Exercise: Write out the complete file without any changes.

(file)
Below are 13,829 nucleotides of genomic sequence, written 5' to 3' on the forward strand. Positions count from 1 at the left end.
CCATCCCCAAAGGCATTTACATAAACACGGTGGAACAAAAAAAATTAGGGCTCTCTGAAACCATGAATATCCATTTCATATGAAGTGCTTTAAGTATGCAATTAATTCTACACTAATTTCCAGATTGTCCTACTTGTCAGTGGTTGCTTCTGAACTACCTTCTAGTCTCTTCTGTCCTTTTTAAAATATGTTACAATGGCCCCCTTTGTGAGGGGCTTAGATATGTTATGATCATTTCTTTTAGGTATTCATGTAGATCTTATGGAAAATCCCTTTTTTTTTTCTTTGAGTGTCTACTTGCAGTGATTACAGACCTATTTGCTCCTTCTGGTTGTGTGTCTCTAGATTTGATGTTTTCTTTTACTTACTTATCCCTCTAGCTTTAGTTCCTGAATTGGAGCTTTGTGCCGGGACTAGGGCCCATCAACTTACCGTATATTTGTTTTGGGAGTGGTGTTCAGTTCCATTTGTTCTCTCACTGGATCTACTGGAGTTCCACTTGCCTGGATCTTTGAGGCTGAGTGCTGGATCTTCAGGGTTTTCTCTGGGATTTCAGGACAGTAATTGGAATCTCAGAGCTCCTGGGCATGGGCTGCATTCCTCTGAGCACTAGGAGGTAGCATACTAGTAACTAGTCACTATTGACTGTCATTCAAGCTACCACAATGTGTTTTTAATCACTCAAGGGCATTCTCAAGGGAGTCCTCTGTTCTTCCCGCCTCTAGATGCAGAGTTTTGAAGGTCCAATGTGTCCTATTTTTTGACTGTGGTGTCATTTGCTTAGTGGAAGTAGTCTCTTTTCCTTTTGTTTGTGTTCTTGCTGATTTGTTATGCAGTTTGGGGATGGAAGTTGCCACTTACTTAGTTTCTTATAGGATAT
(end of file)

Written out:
Below are 13,829 nucleotides of genomic sequence, written 5' to 3' on the forward strand. Positions count from 1 at the left end.
CCATCCCCAAAGGCATTTACATAAACACGGTGGAACAAAAAAAATTAGGGCTCTCTGAAACCATGAATATCCATTTCATATGAAGTGCTTTAAGTATGCAATTAATTCTACACTAATTTCCAGATTGTCCTACTTGTCAGTGGTTGCTTCTGAACTACCTTCTAGTCTCTTCTGTCCTTTTTAAAATATGTTACAATGGCCCCCTTTGTGAGGGGCTTAGATATGTTATGATCATTTCTTTTAGGTATTCATGTAGATCTTATGGAAAATCCCTTTTTTTTTTCTTTGAGTGTCTACTTGCAGTGATTACAGACCTATTTGCTCCTTCTGGTTGTGTGTCTCTAGATTTGATGTTTTCTTTTACTTACTTATCCCTCTAGCTTTAGTTCCTGAATTGGAGCTTTGTGCCGGGACTAGGGCCCATCAACTTACCGTATATTTGTTTTGGGAGTGGTGTTCAGTTCCATTTGTTCTCTCACTGGATCTACTGGAGTTCCACTTGCCTGGATCTTTGAGGCTGAGTGCTGGATCTTCAGGGTTTTCTCTGGGATTTCAGGACAGTAATTGGAATCTCAGAGCTCCTGGGCATGGGCTGCATTCCTCTGAGCACTAGGAGGTAGCATACTAGTAACTAGTCACTATTGACTGTCATTCAAGCTACCACAATGTGTTTTTAATCACTCAAGGGCATTCTCAAGGGAGTCCTCTGTTCTTCCCGCCTCTAGATGCAGAGTTTTGAAGGTCCAATGTGTCCTATTTTTTGACTGTGGTGTCATTTGCTTAGTGGAAGTAGTCTCTTTTCCTTTTGTTTGTGTTCTTGCTGATTTGTTATGCAGTTTGGGGATGGAAGTTGCCACTTACTTAGTTTCTTATAGGATAT